In contrast to the traditional model of large government-run programs, NewSpace is a global industry of private companies and entrepreneurs who primarily target commercial customers, are backed by risk capital seeking a return and profit from innovative products or services developed in or for space. As a result, from large publicly traded companies to nimble start-ups, there have never been more (or better) opportunities to invest in the future of space.
From 2011 to today, we have watched a universe of 100 companies targeting commercial space opportunities increase to 700 companies worldwide. Roughly 70 percent of these companies are privately held, limiting the opportunities for investors. But the other 30 percent are publicly traded companies.
A $250 billion package delivery
Let's break down some of the more established niches within the investable universe of space-related companies and become familiar with a few key terms: packages, trucks and primes.
For the most part, the publicly traded companies seeking to profit from commercial space opportunities are focused on the manufacturing, operating and management of satellites (otherwise known as the packages). These companies currently generate $250 billion in annual revenue, making them by far the largest opportunity in the industry. Some companies in this vertical include DISH Network, DigitalGlobe, Garmin, Iridium and SES. They provide satellite services, either through broadcasting, imaging, navigation or communications, and the number of companies providing these services is growing.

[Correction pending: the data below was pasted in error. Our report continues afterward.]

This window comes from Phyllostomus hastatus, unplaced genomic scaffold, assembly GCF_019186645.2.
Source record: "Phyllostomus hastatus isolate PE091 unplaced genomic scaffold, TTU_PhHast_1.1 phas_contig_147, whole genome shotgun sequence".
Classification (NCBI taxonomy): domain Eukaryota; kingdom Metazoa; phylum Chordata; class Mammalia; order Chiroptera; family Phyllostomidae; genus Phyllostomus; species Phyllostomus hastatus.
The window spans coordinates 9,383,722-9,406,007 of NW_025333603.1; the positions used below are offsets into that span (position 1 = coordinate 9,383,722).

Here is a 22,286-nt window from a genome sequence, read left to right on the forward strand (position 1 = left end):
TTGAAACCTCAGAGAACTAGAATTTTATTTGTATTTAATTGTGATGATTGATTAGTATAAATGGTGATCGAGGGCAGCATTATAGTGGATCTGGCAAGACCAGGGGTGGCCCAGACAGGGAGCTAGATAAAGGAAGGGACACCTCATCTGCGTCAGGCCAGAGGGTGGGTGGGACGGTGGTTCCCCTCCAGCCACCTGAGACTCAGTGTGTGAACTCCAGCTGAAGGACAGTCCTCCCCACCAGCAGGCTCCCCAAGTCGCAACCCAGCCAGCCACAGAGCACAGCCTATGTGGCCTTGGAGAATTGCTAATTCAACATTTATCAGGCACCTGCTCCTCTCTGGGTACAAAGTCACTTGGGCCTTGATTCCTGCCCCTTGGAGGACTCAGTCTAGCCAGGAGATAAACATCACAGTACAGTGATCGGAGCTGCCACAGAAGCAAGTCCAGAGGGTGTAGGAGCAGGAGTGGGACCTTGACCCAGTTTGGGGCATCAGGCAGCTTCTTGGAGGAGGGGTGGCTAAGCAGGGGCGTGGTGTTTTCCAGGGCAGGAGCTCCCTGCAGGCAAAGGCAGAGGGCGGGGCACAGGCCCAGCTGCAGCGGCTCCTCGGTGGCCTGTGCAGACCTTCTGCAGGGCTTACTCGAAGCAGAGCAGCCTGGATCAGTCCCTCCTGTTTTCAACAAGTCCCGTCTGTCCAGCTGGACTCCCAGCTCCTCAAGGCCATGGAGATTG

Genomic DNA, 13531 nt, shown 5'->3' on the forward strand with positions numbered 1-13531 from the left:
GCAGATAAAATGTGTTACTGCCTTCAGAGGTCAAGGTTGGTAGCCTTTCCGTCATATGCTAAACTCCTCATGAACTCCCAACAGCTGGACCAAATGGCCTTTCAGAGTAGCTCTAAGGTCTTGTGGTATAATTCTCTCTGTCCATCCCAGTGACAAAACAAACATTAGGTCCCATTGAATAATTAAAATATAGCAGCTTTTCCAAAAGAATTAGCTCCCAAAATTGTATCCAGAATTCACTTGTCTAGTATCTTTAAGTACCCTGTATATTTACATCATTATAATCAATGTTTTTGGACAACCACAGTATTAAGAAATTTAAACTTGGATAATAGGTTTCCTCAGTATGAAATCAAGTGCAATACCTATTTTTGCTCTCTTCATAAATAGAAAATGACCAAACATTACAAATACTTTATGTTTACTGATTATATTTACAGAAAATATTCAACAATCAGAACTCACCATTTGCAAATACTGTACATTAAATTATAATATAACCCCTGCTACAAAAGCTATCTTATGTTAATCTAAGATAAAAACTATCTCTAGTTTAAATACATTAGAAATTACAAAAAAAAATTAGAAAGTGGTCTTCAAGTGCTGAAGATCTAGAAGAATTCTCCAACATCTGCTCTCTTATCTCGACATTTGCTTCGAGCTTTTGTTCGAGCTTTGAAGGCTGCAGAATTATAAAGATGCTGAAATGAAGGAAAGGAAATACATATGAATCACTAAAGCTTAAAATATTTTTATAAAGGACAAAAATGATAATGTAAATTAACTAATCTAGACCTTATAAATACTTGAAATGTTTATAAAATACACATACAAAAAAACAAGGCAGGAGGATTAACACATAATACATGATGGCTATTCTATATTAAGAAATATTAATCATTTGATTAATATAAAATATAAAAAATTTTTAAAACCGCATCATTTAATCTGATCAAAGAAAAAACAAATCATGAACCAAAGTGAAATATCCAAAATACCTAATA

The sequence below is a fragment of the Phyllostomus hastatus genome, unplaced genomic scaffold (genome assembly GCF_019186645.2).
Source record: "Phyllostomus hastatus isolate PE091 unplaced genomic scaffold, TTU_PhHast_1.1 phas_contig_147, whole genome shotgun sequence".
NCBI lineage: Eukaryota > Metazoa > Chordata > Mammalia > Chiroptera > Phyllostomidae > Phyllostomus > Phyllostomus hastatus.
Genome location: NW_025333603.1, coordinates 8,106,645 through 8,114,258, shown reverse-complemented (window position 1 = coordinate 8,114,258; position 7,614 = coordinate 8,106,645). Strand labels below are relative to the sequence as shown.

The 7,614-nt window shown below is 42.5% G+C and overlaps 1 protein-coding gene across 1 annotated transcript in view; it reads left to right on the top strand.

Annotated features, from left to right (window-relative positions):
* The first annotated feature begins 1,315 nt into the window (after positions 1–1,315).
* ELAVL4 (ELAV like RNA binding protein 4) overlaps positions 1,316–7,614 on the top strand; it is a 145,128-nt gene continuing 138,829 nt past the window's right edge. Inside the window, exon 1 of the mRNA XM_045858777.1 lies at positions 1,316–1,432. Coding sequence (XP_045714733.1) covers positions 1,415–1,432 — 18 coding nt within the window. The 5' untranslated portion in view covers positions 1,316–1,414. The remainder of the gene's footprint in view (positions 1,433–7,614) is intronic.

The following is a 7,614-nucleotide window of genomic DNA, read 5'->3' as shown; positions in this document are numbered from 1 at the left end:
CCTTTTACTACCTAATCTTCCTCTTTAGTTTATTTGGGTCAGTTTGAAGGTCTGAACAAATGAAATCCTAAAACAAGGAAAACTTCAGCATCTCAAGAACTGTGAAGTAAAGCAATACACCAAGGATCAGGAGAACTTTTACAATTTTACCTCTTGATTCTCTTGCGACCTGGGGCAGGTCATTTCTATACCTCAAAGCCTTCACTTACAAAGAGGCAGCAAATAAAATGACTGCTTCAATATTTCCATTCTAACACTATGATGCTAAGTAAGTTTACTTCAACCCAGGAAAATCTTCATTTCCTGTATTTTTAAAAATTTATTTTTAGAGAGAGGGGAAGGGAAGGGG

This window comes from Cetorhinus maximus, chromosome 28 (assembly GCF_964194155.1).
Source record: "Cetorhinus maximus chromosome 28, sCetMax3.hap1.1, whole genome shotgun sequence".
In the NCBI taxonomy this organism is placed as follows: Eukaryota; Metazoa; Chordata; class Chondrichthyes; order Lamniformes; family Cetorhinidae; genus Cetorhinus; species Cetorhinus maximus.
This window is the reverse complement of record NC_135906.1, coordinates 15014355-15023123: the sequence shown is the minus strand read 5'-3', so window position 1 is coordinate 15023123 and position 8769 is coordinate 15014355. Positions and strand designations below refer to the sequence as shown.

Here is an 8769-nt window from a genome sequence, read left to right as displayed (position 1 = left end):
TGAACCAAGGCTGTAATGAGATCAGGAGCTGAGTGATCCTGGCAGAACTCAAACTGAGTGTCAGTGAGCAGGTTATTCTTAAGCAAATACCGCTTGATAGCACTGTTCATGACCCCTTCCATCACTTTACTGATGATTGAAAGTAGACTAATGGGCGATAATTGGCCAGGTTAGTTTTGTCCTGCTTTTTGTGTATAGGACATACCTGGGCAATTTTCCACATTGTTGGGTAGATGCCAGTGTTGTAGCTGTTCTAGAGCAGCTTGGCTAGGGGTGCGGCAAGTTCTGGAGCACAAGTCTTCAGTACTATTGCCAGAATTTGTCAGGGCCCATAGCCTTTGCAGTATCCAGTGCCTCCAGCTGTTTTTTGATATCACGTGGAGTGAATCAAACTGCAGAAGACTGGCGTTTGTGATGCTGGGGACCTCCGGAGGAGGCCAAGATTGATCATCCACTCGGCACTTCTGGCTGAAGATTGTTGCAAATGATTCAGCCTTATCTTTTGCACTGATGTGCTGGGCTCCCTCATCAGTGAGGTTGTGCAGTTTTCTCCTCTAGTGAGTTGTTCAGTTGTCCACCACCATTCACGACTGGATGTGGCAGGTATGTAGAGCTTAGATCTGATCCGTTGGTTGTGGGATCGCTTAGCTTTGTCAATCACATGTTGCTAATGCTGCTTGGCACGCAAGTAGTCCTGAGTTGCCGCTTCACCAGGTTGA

Take DirecTV—which is set to be acquired by AT&T for nearly $50 billion this year. If you don't think of it as a "space" investment, remember that it would not exist without its fleet of satellites and the rockets that send them to space.
Another is the Stanford University-born satellite start-up Skybox Imaging. It was recently acquired by Google for $500 million.
Busting the monopsonies
The "trucks" that take the "packages" to space have been large government contractors, such as Boeing and Lockheed Martin. The "primes" generally focus on government contracts—e.g. military and NASA—as key customers for their rockets and satellites.
A shift has occurred in the past few years as companies like Orbital ATK (Orbital Sciences and Alliant Techsystems plan to merge), Aerojet Rocketdyne (owned by GenCorp), Harris and Airbus gradually move away from that traditional model of government monopsonies—one buyer and many sellers—to focus on more scalable, diverse commercial customers. This shift has not only allowed newer, smaller and more agile players to obtain funding from some large investors but also presents more market opportunities for both new and existing players.
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